I was reading about Hiroshima, mon amour when I came across the famous quote by Godard who said that it is “the first film without any cinematic references”. Now I’m wondering: what is the exact importance of this claim or rather what importance, if any, do you place on a film that contains no cinematic references? Is Godard’s claim true? and lastly came you name some other notable films that do not contain cinematic references?
LE VOYAGE DANS LA LUNE – Georges Méliès
Quite honestly, I am totally baffled by Godard’s statement here – and not for the first time from him! How can this or indeed any film not have a ‘cinematic reference’? All films are inherently in the process we define as cinema – they do not exist on their own no matter how experimental or stylistically original. Most films reflect and echo films that preceded them, even if obliquely.
Hiroshima, Mon Amour is a great film, It is dense, complex and has a very interesting editing technique that shifts and slides in time that Resnais was to play around with in other films. This film speaks to us on many different levels. To me, it is about how an event in history – one of the most horrific ever – can resonate in the lives of two people from two different cultures. Much could be said of this film, but not that it has no ‘cinematic references’. Please explain the meaning of Godard’s statement relative to this film. I just don’t get it!
Godard was prone to hyperbole in his criticism. That’s because he and the Cahiers crowd were polemicists. He often made exaggerated claims in his critical writing that he never backed up or properly explained. It made his writing effusive, poetic and urgent but not very rigorous.
One of the most enchanting self-references in film history takes place in HIROSHIMA MON AMOUR, so I’m surprised by Godard’s comment.
After the brilliant opening sequence, the Japanese man begins to ask the French woman about herself. “What are you doing in Hiroshima?” he asks.
“I am acting in a film” the woman replies, looking right into the lens. This statement is not only part of the fictional world of the film, it’s also a self-reflexive comment on the production of the movie. Riva is indeed acting in a film, and that film is HIROSHIMA MON AMOUR.
I hear what you’re saying, but to be fair to Godard, I wouldn’t count a self-reflexive reference to be a “cinematic reference” in the context of his statement. Obviously it is, but I think Godard was speaking of references that point outwards.
Maybe we’re translating Godard’s comment wrong. In any event, I haven’t read his criticism in a long time. But maybe he wasn’t speaking of cinematic references. Maybe he was speaking in a more general sense, that “Hiroshima” didn’t have any cinematic predecessors and that it was a truly original, modern film.
Godard said that it changed cinema forever, which must have meant a uniqueness in the way the elements were combined – specifically the way it referenced memory and time.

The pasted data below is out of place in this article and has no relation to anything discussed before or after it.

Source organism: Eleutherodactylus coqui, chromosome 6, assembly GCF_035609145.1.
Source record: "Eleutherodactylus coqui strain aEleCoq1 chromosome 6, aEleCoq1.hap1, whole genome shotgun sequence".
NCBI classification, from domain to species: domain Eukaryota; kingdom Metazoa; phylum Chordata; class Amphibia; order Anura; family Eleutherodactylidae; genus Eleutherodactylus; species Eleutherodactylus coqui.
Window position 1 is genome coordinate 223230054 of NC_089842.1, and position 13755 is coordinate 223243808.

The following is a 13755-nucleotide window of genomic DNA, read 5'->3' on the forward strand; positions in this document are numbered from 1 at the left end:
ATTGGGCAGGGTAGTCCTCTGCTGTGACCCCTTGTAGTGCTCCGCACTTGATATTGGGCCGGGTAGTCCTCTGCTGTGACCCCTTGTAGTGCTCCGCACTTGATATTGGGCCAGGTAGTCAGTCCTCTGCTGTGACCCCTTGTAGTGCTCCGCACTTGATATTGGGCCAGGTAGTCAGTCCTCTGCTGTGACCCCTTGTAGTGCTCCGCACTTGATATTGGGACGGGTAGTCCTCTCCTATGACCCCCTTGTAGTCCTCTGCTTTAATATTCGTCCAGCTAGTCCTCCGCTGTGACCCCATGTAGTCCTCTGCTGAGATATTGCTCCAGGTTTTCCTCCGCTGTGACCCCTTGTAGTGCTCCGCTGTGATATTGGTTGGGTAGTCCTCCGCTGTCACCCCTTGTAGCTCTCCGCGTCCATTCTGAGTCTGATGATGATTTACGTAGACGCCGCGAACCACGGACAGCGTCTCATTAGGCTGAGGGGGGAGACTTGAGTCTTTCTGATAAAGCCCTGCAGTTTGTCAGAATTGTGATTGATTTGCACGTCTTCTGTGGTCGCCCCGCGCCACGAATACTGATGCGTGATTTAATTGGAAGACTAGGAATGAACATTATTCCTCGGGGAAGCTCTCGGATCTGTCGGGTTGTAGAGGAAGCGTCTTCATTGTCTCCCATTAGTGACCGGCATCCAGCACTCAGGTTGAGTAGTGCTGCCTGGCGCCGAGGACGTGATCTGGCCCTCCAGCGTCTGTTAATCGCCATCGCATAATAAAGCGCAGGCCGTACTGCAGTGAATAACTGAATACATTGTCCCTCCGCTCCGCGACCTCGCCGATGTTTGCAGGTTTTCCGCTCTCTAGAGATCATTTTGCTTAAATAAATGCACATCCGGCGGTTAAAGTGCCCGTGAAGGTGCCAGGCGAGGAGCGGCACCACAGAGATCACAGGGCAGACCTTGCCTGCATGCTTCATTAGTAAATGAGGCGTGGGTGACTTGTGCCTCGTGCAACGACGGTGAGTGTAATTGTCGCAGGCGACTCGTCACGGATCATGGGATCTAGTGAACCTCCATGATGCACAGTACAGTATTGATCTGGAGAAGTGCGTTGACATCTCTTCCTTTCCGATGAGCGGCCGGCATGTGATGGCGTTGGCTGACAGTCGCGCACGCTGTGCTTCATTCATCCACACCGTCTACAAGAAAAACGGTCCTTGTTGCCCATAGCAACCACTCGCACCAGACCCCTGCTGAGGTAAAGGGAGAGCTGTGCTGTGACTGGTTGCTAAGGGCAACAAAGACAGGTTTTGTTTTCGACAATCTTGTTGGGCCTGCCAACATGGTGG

Yes, and the unique combination of documentary footage within a fiction film was pretty groundbreaking too. It actually almost plays like an essay film. The voice-over narration is practically wall to wall and has that essayistic quality.
Roundhay Garden Scene
I remember Godard once said in a interview that he and the rest of the new wave turks were jealous upon seeing HIroshima. If I recall correctly their jealously stemmed from the film’s innovative editing. Godard was always an avid fan of Eisenstein and Welles in part (if nothing else) because of their distinctive ways of cutting. This pitted him against Bazin who dismissed the cut as inferior to the sequence shot – Godard could never understand this theoretical obsession. Editing was what he called the “ideal figure” of cinema, although its anyone’s guess as to whether or not this stands today. In any case, “cinematic references” could be an acknowledgement of the film’s editing breakthroughs, but as I’m ignorant of the context of the quotation, this is pure speculation on my part.
Editing certainly is the “ideal figure” of cinema. It’s what separates cinema from all other art forms and makes it unique. It gives cinema life.
I just saw the Godard quote referenced by User in the wiki article about the film. As the quote is not given any context, until someone can enlighten us further on what (if anything) Godard meant by it, we can only speculate. I think what others have mentioned here applies and we could continue the discussion as to what was different in this film – without worrying too much what Godard meant. I think Sean is on the right track, as Resnais’ innovation in editing is the key here.
The film has many key components for me: the radical flashback editing technique, the mixture of documentary footage with a fictional storyline, the use of voice-over, the highly individual oblique camerawork (which has always reminded me of certain shots in The Third Man), the eerie soundtrack. All these combine to give this film its unusual look and feel. That Resnais was also, thanks to Marguerite Duras’ excellent screenplay, able to incorporate a romance between two people from two different cultural backgrounds, in the context of the war and its aftermath, just adds to the allusive feel of the film. The story deals with loss, guilt, and memory – which seems to be a recurrent theme in other of Resnais’ films after Hiroshima.